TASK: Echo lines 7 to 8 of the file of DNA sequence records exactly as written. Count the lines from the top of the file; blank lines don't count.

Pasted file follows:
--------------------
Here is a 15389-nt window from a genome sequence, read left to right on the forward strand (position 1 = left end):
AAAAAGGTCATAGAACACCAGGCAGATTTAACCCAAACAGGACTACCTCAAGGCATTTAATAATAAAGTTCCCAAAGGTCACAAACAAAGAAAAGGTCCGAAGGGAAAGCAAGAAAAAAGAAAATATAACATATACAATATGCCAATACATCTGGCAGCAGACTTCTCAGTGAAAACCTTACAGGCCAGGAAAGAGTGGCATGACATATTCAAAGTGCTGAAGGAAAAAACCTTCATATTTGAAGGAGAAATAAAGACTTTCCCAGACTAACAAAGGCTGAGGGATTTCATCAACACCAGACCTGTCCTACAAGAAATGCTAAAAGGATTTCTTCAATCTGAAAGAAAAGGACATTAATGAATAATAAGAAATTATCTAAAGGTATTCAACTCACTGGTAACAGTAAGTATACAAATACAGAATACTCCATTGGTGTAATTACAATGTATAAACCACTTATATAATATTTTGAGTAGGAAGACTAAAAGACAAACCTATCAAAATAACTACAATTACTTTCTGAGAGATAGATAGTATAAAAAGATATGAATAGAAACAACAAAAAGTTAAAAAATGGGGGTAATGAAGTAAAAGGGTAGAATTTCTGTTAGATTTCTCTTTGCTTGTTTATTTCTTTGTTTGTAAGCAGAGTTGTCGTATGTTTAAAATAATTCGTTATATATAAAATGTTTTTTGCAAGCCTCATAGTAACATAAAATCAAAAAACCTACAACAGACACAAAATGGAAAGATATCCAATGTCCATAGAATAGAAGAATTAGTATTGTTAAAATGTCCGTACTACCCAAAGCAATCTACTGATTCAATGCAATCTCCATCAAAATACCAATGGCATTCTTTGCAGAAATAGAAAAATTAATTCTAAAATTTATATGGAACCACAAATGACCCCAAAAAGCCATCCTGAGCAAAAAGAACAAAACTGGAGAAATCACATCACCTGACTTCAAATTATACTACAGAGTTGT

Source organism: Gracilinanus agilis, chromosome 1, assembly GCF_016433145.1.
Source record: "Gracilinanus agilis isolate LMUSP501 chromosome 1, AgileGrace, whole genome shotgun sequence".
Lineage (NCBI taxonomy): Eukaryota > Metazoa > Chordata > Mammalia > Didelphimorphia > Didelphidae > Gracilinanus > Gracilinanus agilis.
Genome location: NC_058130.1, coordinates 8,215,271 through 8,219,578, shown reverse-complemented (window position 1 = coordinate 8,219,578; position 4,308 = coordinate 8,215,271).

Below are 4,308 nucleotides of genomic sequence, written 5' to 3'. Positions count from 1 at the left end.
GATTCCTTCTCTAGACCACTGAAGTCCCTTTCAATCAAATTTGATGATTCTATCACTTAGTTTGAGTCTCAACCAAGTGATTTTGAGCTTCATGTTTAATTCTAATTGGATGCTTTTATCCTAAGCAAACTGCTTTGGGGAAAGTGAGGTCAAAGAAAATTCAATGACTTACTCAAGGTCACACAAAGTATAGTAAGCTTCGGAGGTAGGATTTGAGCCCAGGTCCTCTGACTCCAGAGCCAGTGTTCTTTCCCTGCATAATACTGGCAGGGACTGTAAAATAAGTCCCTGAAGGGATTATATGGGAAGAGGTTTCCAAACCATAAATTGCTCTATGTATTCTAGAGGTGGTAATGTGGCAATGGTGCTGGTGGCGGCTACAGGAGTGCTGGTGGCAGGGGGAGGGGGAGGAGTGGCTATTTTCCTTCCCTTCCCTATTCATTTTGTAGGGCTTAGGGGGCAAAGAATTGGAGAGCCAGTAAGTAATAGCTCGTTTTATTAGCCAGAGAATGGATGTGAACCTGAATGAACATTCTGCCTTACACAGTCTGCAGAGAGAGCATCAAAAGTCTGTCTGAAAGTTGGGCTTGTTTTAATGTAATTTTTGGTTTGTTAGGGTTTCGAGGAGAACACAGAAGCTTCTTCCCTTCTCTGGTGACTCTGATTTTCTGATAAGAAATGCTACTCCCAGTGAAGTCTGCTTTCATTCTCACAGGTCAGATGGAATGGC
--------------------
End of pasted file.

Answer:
Below are 4,308 nucleotides of genomic sequence, written 5' to 3'. Positions count from 1 at the left end.
GATTCCTTCTCTAGACCACTGAAGTCCCTTTCAATCAAATTTGATGATTCTATCACTTAGTTTGAGTCTCAACCAAGTGATTTTGAGCTTCATGTTTAATTCTAATTGGATGCTTTTATCCTAAGCAAACTGCTTTGGGGAAAGTGAGGTCAAAGAAAATTCAATGACTTACTCAAGGTCACACAAAGTATAGTAAGCTTCGGAGGTAGGATTTGAGCCCAGGTCCTCTGACTCCAGAGCCAGTGTTCTTTCCCTGCATAATACTGGCAGGGACTGTAAAATAAGTCCCTGAAGGGATTATATGGGAAGAGGTTTCCAAACCATAAATTGCTCTATGTATTCTAGAGGTGGTAATGTGGCAATGGTGCTGGTGGCGGCTACAGGAGTGCTGGTGGCAGGGGGAGGGGGAGGAGTGGCTATTTTCCTTCCCTTCCCTATTCATTTTGTAGGGCTTAGGGGGCAAAGAATTGGAGAGCCAGTAAGTAATAGCTCGTTTTATTAGCCAGAGAATGGATGTGAACCTGAATGAACATTCTGCCTTACACAGTCTGCAGAGAGAGCATCAAAAGTCTGTCTGAAAGTTGGGCTTGTTTTAATGTAATTTTTGGTTTGTTAGGGTTTCGAGGAGAACACAGAAGCTTCTTCCCTTCTCTGGTGACTCTGATTTTCTGATAAGAAATGCTACTCCCAGTGAAGTCTGCTTTCATTCTCACAGGTCAGATGGAATGGC